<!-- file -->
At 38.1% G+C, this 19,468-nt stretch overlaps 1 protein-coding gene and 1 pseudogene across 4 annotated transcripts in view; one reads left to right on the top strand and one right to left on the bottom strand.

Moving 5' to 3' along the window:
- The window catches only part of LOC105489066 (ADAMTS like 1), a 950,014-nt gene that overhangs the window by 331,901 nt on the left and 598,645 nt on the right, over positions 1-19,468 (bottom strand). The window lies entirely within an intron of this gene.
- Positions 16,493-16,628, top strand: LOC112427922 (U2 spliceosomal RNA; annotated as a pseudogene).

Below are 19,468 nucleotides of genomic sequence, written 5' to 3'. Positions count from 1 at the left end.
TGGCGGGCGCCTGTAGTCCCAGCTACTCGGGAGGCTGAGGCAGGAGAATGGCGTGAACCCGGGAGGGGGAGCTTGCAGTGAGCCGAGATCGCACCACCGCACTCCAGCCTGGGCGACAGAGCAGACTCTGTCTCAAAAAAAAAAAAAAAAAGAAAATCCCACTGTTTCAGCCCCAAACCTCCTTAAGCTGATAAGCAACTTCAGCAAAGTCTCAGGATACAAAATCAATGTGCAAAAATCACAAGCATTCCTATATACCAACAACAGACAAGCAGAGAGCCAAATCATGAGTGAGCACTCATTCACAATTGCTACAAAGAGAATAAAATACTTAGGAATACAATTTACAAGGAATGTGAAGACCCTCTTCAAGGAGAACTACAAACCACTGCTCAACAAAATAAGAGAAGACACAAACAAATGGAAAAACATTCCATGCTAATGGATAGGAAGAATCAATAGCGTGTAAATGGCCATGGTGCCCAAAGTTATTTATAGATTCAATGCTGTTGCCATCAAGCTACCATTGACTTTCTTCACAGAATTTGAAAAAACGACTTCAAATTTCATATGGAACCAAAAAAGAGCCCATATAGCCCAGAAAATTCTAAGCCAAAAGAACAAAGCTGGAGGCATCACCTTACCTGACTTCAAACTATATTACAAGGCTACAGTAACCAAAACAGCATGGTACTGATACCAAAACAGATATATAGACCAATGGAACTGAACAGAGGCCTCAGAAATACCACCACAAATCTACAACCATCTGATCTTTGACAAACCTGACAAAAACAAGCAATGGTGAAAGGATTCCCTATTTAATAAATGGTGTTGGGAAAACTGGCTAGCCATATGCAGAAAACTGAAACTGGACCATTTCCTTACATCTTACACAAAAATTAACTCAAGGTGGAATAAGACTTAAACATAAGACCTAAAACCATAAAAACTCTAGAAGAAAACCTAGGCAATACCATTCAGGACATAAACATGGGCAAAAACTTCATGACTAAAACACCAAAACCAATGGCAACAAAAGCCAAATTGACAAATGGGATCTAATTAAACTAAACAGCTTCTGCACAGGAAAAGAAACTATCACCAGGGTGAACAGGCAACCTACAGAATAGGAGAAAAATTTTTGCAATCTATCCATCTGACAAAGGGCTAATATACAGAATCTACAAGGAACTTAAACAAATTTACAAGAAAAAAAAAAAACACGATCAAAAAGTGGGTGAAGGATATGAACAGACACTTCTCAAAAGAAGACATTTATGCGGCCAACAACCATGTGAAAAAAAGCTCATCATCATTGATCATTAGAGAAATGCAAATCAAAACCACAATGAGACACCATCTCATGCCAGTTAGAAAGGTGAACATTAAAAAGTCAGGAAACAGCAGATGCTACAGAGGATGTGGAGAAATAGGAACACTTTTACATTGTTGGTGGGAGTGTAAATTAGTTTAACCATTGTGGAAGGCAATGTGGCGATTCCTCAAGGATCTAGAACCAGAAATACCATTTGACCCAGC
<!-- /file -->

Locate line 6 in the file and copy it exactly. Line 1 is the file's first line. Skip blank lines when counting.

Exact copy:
TGGCGGGCGCCTGTAGTCCCAGCTACTCGGGAGGCTGAGGCAGGAGAATGGCGTGAACCCGGGAGGGGGAGCTTGCAGTGAGCCGAGATCGCACCACCGCACTCCAGCCTGGGCGACAGAGCAGACTCTGTCTCAAAAAAAAAAAAAAAAAGAAAATCCCACTGTTTCAGCCCCAAACCTCCTTAAGCTGATAAGCAACTTCAGCAAAGTCTCAGGATACAAAATCAATGTGCAAAAATCACAAGCATTCCTATATACCAACAACAGACAAGCAGAGAGCCAAATCATGAGTGAGCACTCATTCACAATTGCTACAAAGAGAATAAAATACTTAGGAATACAATTTACAAGGAATGTGAAGACCCTCTTCAAGGAGAACTACAAACCACTGCTCAACAAAATAAGAGAAGACACAAACAAATGGAAAAACATTCCATGCTAATGGATAGGAAGAATCAATAGCGTGTAAATGGCCATGGTGCCCAAAGTTATTTATAGATTCAATGCTGTTGCCATCAAGCTACCATTGACTTTCTTCACAGAATTTGAAAAAACGACTTCAAATTTCATATGGAACCAAAAAAGAGCCCATATAGCCCAGAAAATTCTAAGCCAAAAGAACAAAGCTGGAGGCATCACCTTACCTGACTTCAAACTATATTACAAGGCTACAGTAACCAAAACAGCATGGTACTGATACCAAAACAGATATATAGACCAATGGAACTGAACAGAGGCCTCAGAAATACCACCACAAATCTACAACCATCTGATCTTTGACAAACCTGACAAAAACAAGCAATGGTGAAAGGATTCCCTATTTAATAAATGGTGTTGGGAAAACTGGCTAGCCATATGCAGAAAACTGAAACTGGACCATTTCCTTACATCTTACACAAAAATTAACTCAAGGTGGAATAAGACTTAAACATAAGACCTAAAACCATAAAAACTCTAGAAGAAAACCTAGGCAATACCATTCAGGACATAAACATGGGCAAAAACTTCATGACTAAAACACCAAAACCAATGGCAACAAAAGCCAAATTGACAAATGGGATCTAATTAAACTAAACAGCTTCTGCACAGGAAAAGAAACTATCACCAGGGTGAACAGGCAACCTACAGAATAGGAGAAAAATTTTTGCAATCTATCCATCTGACAAAGGGCTAATATACAGAATCTACAAGGAACTTAAACAAATTTACAAGAAAAAAAAAAAACACGATCAAAAAGTGGGTGAAGGATATGAACAGACACTTCTCAAAAGAAGACATTTATGCGGCCAACAACCATGTGAAAAAAAGCTCATCATCATTGATCATTAGAGAAATGCAAATCAAAACCACAATGAGACACCATCTCATGCCAGTTAGAAAGGTGAACATTAAAAAGTCAGGAAACAGCAGATGCTACAGAGGATGTGGAGAAATAGGAACACTTTTACATTGTTGGTGGGAGTGTAAATTAGTTTAACCATTGTGGAAGGCAATGTGGCGATTCCTCAAGGATCTAGAACCAGAAATACCATTTGACCCAGC